If you’re like the majority of people in Canada there is a good chance you have credit card debt. Whether it is a couple hundred dollars, or thousands of dollars – there is an even better chance you could benefit from a lower rate. Unfortunately what people don’t realize is that a lower rate is literally a phone call to your credit card company away.
There are a few scientifically tested psychology “tricks” that will help improve the chances you end that call with a lower interest percentage.
Most people don’t realize but credit card companies have some wiggle room on your interest. Referred to commonly as a “preferred rate,” it might better be called, “those who called and asked rate.” Now obviously exceptions will apply (credit history, outstanding debt), but the majority of cardholders can take advantage of this, right now.
The first step is to call prepared with a game plan. Once connected to a service person ask a few basic questions such as “What is my billing period?” or “I’m not sure I understand this ‘Rewards Point’/ ‘Cash Back’ system, can you explain it?” The answers you will receive are all scripted, as they will likely be reading off a computer screen. The trick is to throw them off the script by throwing in something unexpectedly.
What follows is a template of a script to do just that, change it as you see fit but you have to be sure it keeps the main points. It follows three important psychological tactics that will make you more persuasive. I’ll give a more thorough explanation after, but without further adieu here it is:
“You must be a very helpful and kind person and I can’t tell you how thankful I am for that. Can you give your full name and connect me to your manager after the call so I can pay you a proper compliment.”
Why this will help:
1) “You must be a very helpful and kind person…” – The most important word here is person. This is a global compliment to their character as opposed to restricting it solely to their job at hand. Saying, “you’ve been very helpful and kind” only means your complimenting them on their job, and although kind, won’t have the same effect.
You’re setting up the power of retribution and it’s one of the foundations of human society. We have a very powerful mechanism that makes us essentially return favours. Or to nicely summarize: “You scratch my back; I’ll scratch yours.”
2.) “Can you give me your full name?” Asking for their full name is a way of personalizing them. It takes away their single name anonymity, which means they are no longer a stranger and as you just paid them a compliment are even more likely to comply and help you with your upcoming request.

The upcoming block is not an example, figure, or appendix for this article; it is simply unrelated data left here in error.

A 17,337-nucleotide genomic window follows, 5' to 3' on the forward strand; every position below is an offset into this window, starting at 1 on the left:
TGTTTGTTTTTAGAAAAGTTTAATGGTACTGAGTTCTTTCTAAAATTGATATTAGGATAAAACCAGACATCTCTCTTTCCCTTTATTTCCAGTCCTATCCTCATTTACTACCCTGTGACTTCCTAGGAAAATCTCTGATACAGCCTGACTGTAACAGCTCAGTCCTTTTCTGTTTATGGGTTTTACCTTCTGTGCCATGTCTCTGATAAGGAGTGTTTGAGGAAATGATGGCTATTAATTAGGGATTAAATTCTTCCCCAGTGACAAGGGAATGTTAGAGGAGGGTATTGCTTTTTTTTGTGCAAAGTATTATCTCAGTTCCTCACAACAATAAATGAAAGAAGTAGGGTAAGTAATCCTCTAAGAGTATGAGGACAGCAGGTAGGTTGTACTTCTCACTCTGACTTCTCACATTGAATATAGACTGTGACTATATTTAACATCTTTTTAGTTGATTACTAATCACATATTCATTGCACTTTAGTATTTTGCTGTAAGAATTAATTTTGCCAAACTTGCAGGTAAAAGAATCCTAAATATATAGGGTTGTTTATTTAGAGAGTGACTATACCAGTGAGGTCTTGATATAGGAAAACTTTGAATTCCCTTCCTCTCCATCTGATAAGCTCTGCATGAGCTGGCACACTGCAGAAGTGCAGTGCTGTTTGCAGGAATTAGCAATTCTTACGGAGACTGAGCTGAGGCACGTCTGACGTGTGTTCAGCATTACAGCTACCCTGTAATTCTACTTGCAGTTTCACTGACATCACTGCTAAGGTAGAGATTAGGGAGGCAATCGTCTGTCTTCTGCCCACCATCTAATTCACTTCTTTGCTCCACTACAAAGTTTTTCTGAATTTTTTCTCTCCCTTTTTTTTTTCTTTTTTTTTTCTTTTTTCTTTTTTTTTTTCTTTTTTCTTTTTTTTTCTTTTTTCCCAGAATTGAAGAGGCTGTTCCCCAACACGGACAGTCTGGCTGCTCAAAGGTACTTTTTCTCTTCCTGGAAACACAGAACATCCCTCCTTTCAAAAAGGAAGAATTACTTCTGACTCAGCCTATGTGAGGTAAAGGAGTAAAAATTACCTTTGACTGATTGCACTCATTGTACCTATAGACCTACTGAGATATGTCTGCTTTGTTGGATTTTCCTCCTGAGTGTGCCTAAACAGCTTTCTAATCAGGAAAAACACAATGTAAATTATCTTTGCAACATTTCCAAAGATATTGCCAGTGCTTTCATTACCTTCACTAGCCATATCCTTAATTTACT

If you really want to play dirty you can repeat their last name surprised saying “that’s an amazing coincidence, that’s my mother’s maiden name.” People are so strongly connected to their name, that researchers have actually showed that (no kidding either…) in a town like Steveston, BC there will actually be more people named Steve living there. Weird but true. But if you decide to use this one – I’ll leave the ethics up to you.
3.) “Connect me to your manager after the call so I can pay you a proper compliment.” – This is the capper. This simple little request can improve your chances for that simple reason you are going to give them something of value: a compliment. Referred to as the norm of reciprocity it basically means that having offered that person a favor they are now obliged to return it.
Social psychologists have proven time and time again that this is one of the most simple and effective means of persuasion as it is so ingrained into who we are. The cost of paying a quick compliment is very minimal compared to the money you will save with a lower interest rate. Just as long as you follow through on your compliment – it’s an ethical one as well.
The rest is up to you. What’s worked for me is simply asking about lowering my interest rate. Nothing devious about it. Having already set up the momentum with a little psychology, both times my request has been met with enthusiasm and a lower interest rate.
This is a guest post from Donald at Life Cover, which offers life insurance and critical illness insurance to Canadians.